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Cruise Ship Information

SeaDream I is a small cruise ship operated by SeaDream Yacht Club.[2] In service since 1984, she was formerly named Sea Goddess I, and later Seabourn Goddess I. She is a sister ship to SeaDream II.

Atmosphere on board

With SeaDream I (and sister SeaDream II), SeaDream Yacht Club has managed to carve out a unique niche for itself. SeaDream, created in 2001 when a former Seabourn honcho acquired Cunard's pair of Sea Goddesses, is the most genuine small-ship ultimate-flexibility cruise experience in the industry. A lot of cruise lines, particularly luxury ones, market themselves as offering land resort-like flexibility, but SeaDream really delivers on that promise.

What was most distinctive about our voyage on the 4,260-ton, 110-passenger SeaDream I, a Caribbean cruise, wasn't only that we were sailing on a smaller, more intimate ship with consistently top-notch cuisine and service, but also the ambience. Playing with its "yacht club" theme, dress was always informal (and stylish) and the onboard atmosphere was casual -- there were no force-festive "group" activities.

SeaDream I itself is a lovely ship; it looks nothing like it did uring its moldering days as a Sea Goddess ship. Two major distinctions -- and two reasons (as if we needed them) why we're ready to sail again -- are its sports platform that opens off the back, with plenty of sports toys (from kayaks and a Sunfish sail boat to water skis and even a Jet ski!), and its Balinese beds. Clustered around the smokestack on the ship's top deck, these double-sized uber-comfortable loungers are set on a platform above the railing and are great spots for everything from sunbathing to sunset-watching.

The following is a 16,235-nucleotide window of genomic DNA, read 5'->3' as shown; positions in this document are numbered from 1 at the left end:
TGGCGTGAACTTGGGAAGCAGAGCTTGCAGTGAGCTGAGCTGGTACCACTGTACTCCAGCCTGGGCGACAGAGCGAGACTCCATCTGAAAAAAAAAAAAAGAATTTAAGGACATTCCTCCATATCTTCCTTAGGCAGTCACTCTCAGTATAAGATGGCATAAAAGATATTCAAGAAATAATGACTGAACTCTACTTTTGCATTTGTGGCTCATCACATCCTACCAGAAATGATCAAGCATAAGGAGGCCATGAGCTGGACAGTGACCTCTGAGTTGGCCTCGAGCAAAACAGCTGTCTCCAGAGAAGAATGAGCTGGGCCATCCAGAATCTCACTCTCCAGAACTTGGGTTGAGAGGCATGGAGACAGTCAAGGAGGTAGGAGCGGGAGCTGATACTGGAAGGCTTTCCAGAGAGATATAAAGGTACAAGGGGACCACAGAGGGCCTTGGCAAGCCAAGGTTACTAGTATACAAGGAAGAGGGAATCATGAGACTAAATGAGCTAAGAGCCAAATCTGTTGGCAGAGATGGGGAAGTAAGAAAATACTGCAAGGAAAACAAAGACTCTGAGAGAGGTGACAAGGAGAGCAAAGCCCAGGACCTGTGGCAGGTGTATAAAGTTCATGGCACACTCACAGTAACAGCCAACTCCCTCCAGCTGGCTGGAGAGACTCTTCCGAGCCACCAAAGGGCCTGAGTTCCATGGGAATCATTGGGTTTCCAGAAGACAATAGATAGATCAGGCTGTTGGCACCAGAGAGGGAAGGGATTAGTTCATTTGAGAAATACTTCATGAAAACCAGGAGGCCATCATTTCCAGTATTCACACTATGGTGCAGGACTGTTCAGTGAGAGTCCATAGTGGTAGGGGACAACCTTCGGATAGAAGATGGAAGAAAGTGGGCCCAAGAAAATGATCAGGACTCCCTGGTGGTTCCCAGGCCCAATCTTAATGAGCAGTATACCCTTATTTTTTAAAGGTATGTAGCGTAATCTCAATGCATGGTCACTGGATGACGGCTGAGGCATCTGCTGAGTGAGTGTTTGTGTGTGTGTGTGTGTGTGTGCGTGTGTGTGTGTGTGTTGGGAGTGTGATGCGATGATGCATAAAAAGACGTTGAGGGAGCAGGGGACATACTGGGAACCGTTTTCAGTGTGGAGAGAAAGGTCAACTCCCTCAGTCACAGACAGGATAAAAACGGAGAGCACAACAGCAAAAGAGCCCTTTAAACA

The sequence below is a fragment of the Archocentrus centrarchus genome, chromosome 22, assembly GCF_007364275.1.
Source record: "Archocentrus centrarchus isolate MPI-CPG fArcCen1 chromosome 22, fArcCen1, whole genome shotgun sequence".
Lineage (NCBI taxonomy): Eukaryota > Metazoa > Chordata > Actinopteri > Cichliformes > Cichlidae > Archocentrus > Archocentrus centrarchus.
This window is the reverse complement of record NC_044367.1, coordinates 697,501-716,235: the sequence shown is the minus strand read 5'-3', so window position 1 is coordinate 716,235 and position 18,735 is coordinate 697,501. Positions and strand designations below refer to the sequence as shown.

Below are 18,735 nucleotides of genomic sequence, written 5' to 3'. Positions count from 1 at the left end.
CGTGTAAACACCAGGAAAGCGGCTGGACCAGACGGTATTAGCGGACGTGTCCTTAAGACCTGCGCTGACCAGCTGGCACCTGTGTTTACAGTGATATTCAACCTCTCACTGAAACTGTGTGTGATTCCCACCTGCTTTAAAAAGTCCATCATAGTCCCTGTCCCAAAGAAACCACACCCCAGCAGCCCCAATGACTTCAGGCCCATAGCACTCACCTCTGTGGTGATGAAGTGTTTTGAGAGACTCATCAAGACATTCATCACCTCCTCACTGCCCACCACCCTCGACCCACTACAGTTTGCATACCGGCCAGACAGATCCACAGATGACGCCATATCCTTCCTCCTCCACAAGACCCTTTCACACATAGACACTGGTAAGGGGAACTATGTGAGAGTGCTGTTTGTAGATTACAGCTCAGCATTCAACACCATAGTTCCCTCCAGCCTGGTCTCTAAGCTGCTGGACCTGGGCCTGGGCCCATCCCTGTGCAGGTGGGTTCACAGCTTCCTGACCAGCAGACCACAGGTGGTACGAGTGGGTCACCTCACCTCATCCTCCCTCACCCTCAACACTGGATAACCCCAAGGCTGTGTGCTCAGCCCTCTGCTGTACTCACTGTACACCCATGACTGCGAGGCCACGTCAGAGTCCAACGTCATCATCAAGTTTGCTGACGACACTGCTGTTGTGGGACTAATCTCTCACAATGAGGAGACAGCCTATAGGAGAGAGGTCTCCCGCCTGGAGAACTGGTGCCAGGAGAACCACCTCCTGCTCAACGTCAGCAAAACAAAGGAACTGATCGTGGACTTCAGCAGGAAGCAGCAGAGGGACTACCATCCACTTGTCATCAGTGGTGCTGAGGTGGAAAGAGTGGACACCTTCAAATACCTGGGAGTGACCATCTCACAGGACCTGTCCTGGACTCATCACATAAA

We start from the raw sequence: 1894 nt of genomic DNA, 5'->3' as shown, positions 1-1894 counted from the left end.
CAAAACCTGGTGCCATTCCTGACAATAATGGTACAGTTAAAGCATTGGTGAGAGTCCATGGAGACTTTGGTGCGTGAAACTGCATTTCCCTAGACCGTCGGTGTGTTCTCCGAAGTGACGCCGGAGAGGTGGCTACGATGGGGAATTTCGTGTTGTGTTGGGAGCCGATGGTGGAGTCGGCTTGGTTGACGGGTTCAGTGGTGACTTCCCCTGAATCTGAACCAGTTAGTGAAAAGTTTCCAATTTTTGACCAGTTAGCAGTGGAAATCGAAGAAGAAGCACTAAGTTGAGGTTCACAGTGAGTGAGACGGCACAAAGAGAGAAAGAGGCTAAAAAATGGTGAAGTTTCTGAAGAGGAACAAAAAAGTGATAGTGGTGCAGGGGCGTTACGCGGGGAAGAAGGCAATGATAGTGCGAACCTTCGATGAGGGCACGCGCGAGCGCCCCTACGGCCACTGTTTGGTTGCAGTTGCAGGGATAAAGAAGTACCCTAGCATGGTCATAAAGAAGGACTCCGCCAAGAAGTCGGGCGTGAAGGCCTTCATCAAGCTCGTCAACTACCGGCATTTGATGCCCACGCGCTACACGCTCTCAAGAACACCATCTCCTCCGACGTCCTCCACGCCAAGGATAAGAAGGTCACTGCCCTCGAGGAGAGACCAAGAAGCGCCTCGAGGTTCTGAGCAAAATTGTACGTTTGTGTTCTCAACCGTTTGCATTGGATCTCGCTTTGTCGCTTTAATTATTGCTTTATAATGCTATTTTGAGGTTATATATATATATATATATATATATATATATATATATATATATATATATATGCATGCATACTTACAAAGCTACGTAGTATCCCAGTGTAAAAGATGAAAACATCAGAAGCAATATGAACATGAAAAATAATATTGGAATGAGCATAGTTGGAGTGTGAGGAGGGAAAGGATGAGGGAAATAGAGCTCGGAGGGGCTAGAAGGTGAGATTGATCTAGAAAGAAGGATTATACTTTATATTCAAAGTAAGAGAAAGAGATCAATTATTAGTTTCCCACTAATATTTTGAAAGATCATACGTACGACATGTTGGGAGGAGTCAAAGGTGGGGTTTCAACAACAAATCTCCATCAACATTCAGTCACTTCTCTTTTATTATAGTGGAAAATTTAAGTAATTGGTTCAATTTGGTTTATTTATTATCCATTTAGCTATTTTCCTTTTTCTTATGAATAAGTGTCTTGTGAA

Another major plus? The ship truly adheres to one of the industry's most all-inclusive philosophies. Everything from cocktails to caviar and from the golf simulator to bikes for use in port is tabbed in the fare, as are gratuities.

We'll offer one potential downside to the ultra-small-ship SeaDream experience -- and this is meant more as a heads-up than a warning. Because of both ships' small size, they've become quite ideal to folks, from companies to incentive groups to (really) large gaggles of family and friends, and as such are chartered more frequently than other ships. And there is a potential that individual travelers could get bumped, even from confirmed voyages. The good news? The company never charters both ships at the same time, so travelers can usually transfer bookings.

Family with Kids/Teens

There are no kids' facilities or services onboard, and though young folks are welcome we wouldn't necessarily recommend SeaDream for families.

Past Passenger Programs

While limited in number, the ship's public areas hit all the bases. The Main Lounge is its indoor all-ship gathering area; it housed everything from pre-dinner cocktails (including a captain's welcome reception) to films. The casino has two tables and a handful of slots. The library is the most gorgeous room on the ship, amazingly large and very well-stocked. A pair of Internet-connected terminals is located there. The ship has a tiny boutique with quite an interesting range of items, from perfume to gorgeous accessories.

Fitness And Spa

We loved the ship's intimate Wellness Center with Asian Spa. Its signature treatment -- and it's not to be missed -- is the Signature Relaxation Massage; by the end I was in such a lull I'd forgotten my own name. One interesting touch is that the spa packages treatments so you can indulge in a day-long mini-spa break. The ship's small fitness facility offers the basics.